Moreover, “the true purpose must primarily benefit the public.” Middletown Township v. Lands of Stone, 595 Pa. 607, 939 A.2d 331, 337 (2007) (emphasis in original). The evidence is clear that the use of the Adamses' property by hunters is de minimis, and therefore, the public cannot fairly be regarded as the primary and paramount beneficiary of the opening of the Roadway. Rather, the primary and paramount beneficiary of the opening of the Roadway would be the Adamses for the stated purpose of building and accessing a cabin at the crest of the mountain with scenic views. The Majority broadly construes the phrase primary and paramount beneficiary to include the hunting here. However, because the opening of a private road is in derogation of a private right, this Court must strictly construe the Supreme Court's mandate that the public must be the primary and paramount beneficiary of the opening of a private road. See O'Reilly (evaluating proceedings under the Private Road Act pursuant to eminent domain principles); Cf. Middletown Township, 939 A.2d at 337 (stating that “the exercise of the right of eminent domain is necessarily in derogation of a private right, and the rule in that case is that the authority is to be strictly construed”)(internal quotations and citations omitted).
I also respectfully disagree with the Majority's statement that the “extent of a taking in a Private Road Act case is relevant and should be a factor when considering the primary public purpose required by O'Reilly.” (Majority op. at ––––.) This statement conflates the concepts of determining, in the first instance, whether there was a taking, and if so, the amount of compensation owed. A taking is a taking. The extent of the taking is relevant only to determine the amount of compensation owed.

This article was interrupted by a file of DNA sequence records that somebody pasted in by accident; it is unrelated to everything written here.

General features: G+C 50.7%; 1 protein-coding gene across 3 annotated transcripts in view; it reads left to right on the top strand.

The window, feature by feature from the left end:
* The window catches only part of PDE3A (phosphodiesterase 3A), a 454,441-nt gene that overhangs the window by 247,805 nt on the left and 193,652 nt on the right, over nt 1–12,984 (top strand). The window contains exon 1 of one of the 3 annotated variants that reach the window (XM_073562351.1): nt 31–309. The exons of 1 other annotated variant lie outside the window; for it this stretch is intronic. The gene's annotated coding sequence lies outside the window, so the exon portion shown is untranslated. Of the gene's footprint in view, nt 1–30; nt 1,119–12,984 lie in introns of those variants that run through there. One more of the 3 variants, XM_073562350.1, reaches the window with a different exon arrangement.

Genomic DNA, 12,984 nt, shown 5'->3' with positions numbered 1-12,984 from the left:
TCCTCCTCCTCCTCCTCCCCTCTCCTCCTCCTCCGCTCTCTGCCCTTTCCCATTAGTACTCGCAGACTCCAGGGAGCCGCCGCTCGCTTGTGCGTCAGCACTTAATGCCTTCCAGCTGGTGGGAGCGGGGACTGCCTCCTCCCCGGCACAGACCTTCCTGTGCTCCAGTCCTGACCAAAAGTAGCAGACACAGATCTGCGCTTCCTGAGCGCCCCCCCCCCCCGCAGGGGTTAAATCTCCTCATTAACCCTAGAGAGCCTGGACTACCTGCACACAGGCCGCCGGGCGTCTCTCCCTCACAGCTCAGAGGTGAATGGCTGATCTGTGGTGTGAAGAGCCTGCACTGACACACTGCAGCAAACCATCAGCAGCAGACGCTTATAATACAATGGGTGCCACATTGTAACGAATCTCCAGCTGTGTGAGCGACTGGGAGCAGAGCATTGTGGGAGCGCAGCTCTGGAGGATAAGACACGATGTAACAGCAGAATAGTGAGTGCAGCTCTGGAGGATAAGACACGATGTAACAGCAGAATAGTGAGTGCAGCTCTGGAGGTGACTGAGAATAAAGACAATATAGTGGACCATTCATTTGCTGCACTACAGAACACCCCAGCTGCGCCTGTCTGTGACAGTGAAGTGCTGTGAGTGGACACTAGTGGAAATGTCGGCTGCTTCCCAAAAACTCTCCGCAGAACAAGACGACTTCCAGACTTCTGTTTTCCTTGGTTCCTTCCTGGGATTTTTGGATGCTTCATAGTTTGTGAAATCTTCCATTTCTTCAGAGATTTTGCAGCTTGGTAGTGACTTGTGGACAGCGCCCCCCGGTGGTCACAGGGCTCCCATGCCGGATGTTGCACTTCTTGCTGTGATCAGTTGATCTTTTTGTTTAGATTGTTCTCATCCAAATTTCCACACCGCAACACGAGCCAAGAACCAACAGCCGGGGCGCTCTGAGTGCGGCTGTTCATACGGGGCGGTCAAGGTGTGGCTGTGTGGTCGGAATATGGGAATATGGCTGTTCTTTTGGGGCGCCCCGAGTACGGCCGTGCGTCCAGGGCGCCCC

This Court is bound to follow our Supreme Court's decision in O'Reilly. While it has been said that O'Reilly II “for all intents and purposes rendered the [Private Road] Act constitutionally unenforceable,” 7 notably, the legislature has not amended the Private Road Act in response to the Supreme Court's decision. O'Reilly II “establishes a framework for balancing the competing constitutional interests” of property owners.8 “Requiring that the public must be the ‘primary and paramount beneficiary of the taking’ ․ is an important Constitutional limitation on a private citizen's ability to take neighboring property.”9
The Majority's ruling that allowing hunters to access a section of one's property means that the public is the primary and paramount beneficiary is too broad of an interpretation. This broad interpretation, combined with existing case law and the Majority's holding which allows one to open a private road to access a specific portion of one's property, sets a significant precedent. I respectfully submit that the Majority's ruling erodes private property rights for personal convenience and a tenuous public benefit. Under the Majority's holding, had the situation been reversed, Corl could have sought to open a private road across the Adamses' property to get to the section of Corl's property where the gas pad needed to be located for “a public purpose.” See Westrick v. Approval of Bond of Peoples Natural Gas Co., 103 Pa.Cmwlth. 578, 520 A.2d 963 (1987) (stating the transportation and supply of natural gas constitute a public use). Under the majority's ruling these situations are arguably no different.
Accordingly and respectfully, I would reverse.
2. The parties stipulated that after the Board of View's report of February 21, 2014, William M. Dittmar conveyed his entire interest in the subject property to James M. Corl, who is now the sole owner of the property at issue.
3. Act of June 13, 1836, P.L. 551, as amended, 36 P.S. §§ 2731–2891.
4. A bird's eye view of Holly Hill Road and Star Road may be accessed by visiting maps.google.com and entering “Holly Hill Road, Dushore, PA 18614” into the search bar. Google's “Earth” feature provides a more detailed terrain.